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What You Need to Know About the New AI Executive Order


Rob Stewart-Ingersoll

Date Published

Dec 15, 2023
6 minute read

Level Set: Unwrapping EO 14110

The Administration recently released the Executive Order (EO) on Safe, Secure, and Trustworthy Development and Use of Artificial Intelligence order – or Executive Order 14110. Its purpose is to lay out principles and guidelines for AI at a more developed level than have been available to date for the federal government. The EO is thorough and a lot to take in, so The Clearing’s data and technology experts developed a primer to help federal leaders get up to speed so they can begin thinking about how the EO will impact their agencies.

Setting the Tone

As the first EO focused on AI, it does a solid job balancing a tone of possibility with the potential risks of unchecked AI. It recognizes the significance of this new technology, the fact that it is now widely accessible, and its power and potential – for both good and harm.

Nuts, Bolts, and Concerns

Executive Order 14110 covers a lot of ground. It includes the nuts and bolts of federal AI use and adoption; however, potential concerns – and their possible mitigations – also come through prominently. Here are several points our team found noteworthy.

  1. The order includes a call for a concerted government effort towards standardization, including in the development of tools and methods for ensuring security and safety, and identifies the National Institute of Standards and Technology to lead this effort.
  2. To better assess security concerns, the EO proposes requiring developers of AI models and systems to provide the government with the results of their red teaming exercises to identify vulnerabilities and dangers within their tools. How that data is shared will likely be a major point of discussion between the public and private sectors.
  3. While national security is a primary focus of the EO, social and workplace issues are also covered with a particular focus on protecting privacy. To counter this risk, the EO includes a directive for funding and developing protective mechanisms against accessing and exposing the private information of the American people.
  4. Our team was happy to see that the order recognizes the need to ensure AI isn’t used for discriminatory purposes or encroach on civil liberties. For example, the order highlights how AI could be used by benefits programs, landlords, or other agents in ways that could exacerbate discrimination. In addition, there is a call for creating clear guidelines around how AI is deployed within the criminal justice system so that it doesn’t tilt that system in a damaging way toward either prosecution or defense. These provisions show just how wide-ranging the potential for AI is and that no federal agency – regardless of mission – will be immune from it.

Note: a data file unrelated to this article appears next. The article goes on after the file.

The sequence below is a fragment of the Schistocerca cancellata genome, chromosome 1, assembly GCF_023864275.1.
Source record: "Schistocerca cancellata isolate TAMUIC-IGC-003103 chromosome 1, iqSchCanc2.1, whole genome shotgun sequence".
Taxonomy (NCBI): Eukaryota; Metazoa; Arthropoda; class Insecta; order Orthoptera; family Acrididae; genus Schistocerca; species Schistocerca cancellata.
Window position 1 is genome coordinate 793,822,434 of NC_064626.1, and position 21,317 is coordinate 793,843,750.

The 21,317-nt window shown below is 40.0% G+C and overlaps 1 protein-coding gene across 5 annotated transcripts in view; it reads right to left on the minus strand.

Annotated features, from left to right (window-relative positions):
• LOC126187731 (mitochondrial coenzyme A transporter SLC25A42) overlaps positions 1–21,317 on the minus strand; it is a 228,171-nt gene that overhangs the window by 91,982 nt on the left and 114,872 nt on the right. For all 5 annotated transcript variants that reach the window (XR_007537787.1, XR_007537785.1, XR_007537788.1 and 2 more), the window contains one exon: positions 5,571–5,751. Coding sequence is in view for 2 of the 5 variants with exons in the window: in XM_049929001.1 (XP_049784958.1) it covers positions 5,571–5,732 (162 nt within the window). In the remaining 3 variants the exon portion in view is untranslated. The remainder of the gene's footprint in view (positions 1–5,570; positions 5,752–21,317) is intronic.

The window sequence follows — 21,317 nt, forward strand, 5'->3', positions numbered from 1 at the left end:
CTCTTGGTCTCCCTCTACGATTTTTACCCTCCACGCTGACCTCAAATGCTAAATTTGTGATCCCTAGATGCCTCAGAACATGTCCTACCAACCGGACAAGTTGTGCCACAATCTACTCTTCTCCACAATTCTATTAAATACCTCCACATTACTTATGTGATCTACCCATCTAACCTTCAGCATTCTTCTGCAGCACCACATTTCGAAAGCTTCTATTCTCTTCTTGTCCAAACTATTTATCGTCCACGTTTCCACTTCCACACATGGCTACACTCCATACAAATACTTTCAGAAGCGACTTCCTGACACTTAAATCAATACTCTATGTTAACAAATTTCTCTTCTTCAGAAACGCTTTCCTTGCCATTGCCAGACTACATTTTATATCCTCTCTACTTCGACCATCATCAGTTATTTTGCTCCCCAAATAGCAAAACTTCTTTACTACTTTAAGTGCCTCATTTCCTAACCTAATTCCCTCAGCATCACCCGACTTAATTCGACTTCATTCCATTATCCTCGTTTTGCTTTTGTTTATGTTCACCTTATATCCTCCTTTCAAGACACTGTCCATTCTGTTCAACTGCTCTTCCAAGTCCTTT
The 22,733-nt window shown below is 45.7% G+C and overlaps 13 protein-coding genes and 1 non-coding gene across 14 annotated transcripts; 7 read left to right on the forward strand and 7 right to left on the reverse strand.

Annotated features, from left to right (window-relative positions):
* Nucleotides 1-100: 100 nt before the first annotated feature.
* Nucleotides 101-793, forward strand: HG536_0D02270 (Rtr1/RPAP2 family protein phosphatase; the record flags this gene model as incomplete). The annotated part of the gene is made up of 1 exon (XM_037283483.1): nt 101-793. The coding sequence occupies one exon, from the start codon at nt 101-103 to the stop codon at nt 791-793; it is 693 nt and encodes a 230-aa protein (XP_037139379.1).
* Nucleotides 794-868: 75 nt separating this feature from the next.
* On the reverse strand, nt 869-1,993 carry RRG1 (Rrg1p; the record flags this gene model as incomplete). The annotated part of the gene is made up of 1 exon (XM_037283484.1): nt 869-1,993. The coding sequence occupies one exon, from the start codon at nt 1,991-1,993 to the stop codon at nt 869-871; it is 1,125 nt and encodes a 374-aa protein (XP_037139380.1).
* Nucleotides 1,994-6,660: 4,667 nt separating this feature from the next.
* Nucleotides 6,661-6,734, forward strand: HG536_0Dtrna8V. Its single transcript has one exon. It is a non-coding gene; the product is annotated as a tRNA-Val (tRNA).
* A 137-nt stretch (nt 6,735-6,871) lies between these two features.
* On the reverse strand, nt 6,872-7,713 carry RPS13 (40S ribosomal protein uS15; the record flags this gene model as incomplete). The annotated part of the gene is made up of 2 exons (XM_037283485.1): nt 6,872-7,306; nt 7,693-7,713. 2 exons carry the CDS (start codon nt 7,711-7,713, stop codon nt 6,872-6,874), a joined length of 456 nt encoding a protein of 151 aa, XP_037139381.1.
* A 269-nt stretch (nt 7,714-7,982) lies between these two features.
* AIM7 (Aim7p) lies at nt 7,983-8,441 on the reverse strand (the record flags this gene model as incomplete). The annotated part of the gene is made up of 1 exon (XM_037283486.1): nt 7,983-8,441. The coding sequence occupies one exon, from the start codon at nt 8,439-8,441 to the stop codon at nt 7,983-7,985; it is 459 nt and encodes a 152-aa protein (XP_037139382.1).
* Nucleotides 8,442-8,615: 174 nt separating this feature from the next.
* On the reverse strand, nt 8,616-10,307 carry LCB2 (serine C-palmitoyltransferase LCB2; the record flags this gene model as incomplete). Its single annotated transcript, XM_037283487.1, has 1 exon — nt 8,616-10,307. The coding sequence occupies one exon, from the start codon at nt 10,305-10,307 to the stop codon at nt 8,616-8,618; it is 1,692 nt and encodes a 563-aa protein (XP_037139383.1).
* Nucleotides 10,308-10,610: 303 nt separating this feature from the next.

5. Finally, the EO weighs in on worker impact, including funding programs for retraining employees and mitigating the impact that AI will have on the labor market. This includes a call for studying these impacts, as well as coordinating with our allies and trade partners on the approach to dealing with AI in the labor market.

The Effect on Federal Agencies

The transformative impact of Artificial Intelligence on federal agencies is undeniable. Notably, the Executive Order (EO) is poised to exert a considerable influence, particularly in shaping security and privacy measures during the EO’s development and implementation.

Here is more on how I see these unfolding.

  • Hiring needs. There is already an emphasis on hiring a significant number of AI professionals. While agencies charged with developing the tools and policies surrounding AI-focused security threats will feel the pressure to hire first, every agency will eventually need to augment its workforce with AI professionals to ensure these policies are implemented successfully.
  • Real-time adoption. Even with the best of planning – and this order is a start – employment of AI in the federal space will be a challenge because this is happening in real-time. There is no line in the sand; people and agencies are already using AI and adapting along with it. That means implementing the standards called for in the EO is critical, but makes doing so even more challenging.
  • Data management. Many of the components of this order are premised on gathering data about AI and its potential impacts in all of these different areas. I suspect there will be a lot of data work around this order. Given existing challenges in data management, use, and governance, agencies will be forced to appropriately resource their data strategies while adapting to the real-time challenges posed by AI.

What’s Next

As is true for most Executive Orders, there is more to come. Because EO 14110 explicitly calls for the development of additional understanding and specific instructions for how to manage AI, combined with the speed of AI development, federal leaders need to be acutely aware of how fast this is going to be coming. This will likely lead to unique challenges for federal tech leaders such as CIOs, who will have to simultaneously be flexible and navigate a nascent regulatory environment.

It’s a lot to think about and plan for. If you find yourself needing more insight on Executive Order 14110, AI, or data management, The Clearing’s data and technology teams are here to help. Reach out anytime – we would love to help you get ahead of the game.